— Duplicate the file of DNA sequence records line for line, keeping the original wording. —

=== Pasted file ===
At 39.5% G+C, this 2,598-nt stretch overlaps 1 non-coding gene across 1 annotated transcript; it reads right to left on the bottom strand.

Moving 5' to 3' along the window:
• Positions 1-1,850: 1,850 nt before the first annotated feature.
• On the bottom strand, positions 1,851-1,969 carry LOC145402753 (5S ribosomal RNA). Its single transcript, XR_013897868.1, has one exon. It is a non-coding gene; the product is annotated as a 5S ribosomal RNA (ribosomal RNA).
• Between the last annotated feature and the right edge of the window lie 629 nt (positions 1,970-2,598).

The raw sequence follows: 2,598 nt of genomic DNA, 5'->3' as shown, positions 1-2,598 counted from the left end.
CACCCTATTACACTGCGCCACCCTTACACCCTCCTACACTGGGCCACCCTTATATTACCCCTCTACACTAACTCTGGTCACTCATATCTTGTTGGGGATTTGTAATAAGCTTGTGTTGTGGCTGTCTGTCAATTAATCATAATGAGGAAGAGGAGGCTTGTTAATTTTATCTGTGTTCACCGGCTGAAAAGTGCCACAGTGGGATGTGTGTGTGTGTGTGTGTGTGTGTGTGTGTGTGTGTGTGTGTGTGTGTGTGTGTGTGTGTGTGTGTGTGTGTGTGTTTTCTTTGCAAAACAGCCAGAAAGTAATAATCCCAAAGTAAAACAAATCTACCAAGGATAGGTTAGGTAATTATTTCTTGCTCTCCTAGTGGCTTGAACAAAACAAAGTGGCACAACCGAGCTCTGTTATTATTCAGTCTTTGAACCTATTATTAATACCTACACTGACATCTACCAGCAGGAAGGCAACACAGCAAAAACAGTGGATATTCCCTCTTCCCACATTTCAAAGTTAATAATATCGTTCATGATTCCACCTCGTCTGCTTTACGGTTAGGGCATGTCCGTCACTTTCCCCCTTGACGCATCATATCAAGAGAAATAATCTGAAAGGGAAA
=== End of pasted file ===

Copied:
At 39.5% G+C, this 2,598-nt stretch overlaps 1 non-coding gene across 1 annotated transcript; it reads right to left on the bottom strand.

Moving 5' to 3' along the window:
• Positions 1-1,850: 1,850 nt before the first annotated feature.
• On the bottom strand, positions 1,851-1,969 carry LOC145402753 (5S ribosomal RNA). Its single transcript, XR_013897868.1, has one exon. It is a non-coding gene; the product is annotated as a 5S ribosomal RNA (ribosomal RNA).
• Between the last annotated feature and the right edge of the window lie 629 nt (positions 1,970-2,598).

The raw sequence follows: 2,598 nt of genomic DNA, 5'->3' as shown, positions 1-2,598 counted from the left end.
CACCCTATTACACTGCGCCACCCTTACACCCTCCTACACTGGGCCACCCTTATATTACCCCTCTACACTAACTCTGGTCACTCATATCTTGTTGGGGATTTGTAATAAGCTTGTGTTGTGGCTGTCTGTCAATTAATCATAATGAGGAAGAGGAGGCTTGTTAATTTTATCTGTGTTCACCGGCTGAAAAGTGCCACAGTGGGATGTGTGTGTGTGTGTGTGTGTGTGTGTGTGTGTGTGTGTGTGTGTGTGTGTGTGTGTGTGTGTGTGTGTGTGTGTGTTTTCTTTGCAAAACAGCCAGAAAGTAATAATCCCAAAGTAAAACAAATCTACCAAGGATAGGTTAGGTAATTATTTCTTGCTCTCCTAGTGGCTTGAACAAAACAAAGTGGCACAACCGAGCTCTGTTATTATTCAGTCTTTGAACCTATTATTAATACCTACACTGACATCTACCAGCAGGAAGGCAACACAGCAAAAACAGTGGATATTCCCTCTTCCCACATTTCAAAGTTAATAATATCGTTCATGATTCCACCTCGTCTGCTTTACGGTTAGGGCATGTCCGTCACTTTCCCCCTTGACGCATCATATCAAGAGAAATAATCTGAAAGGGAAA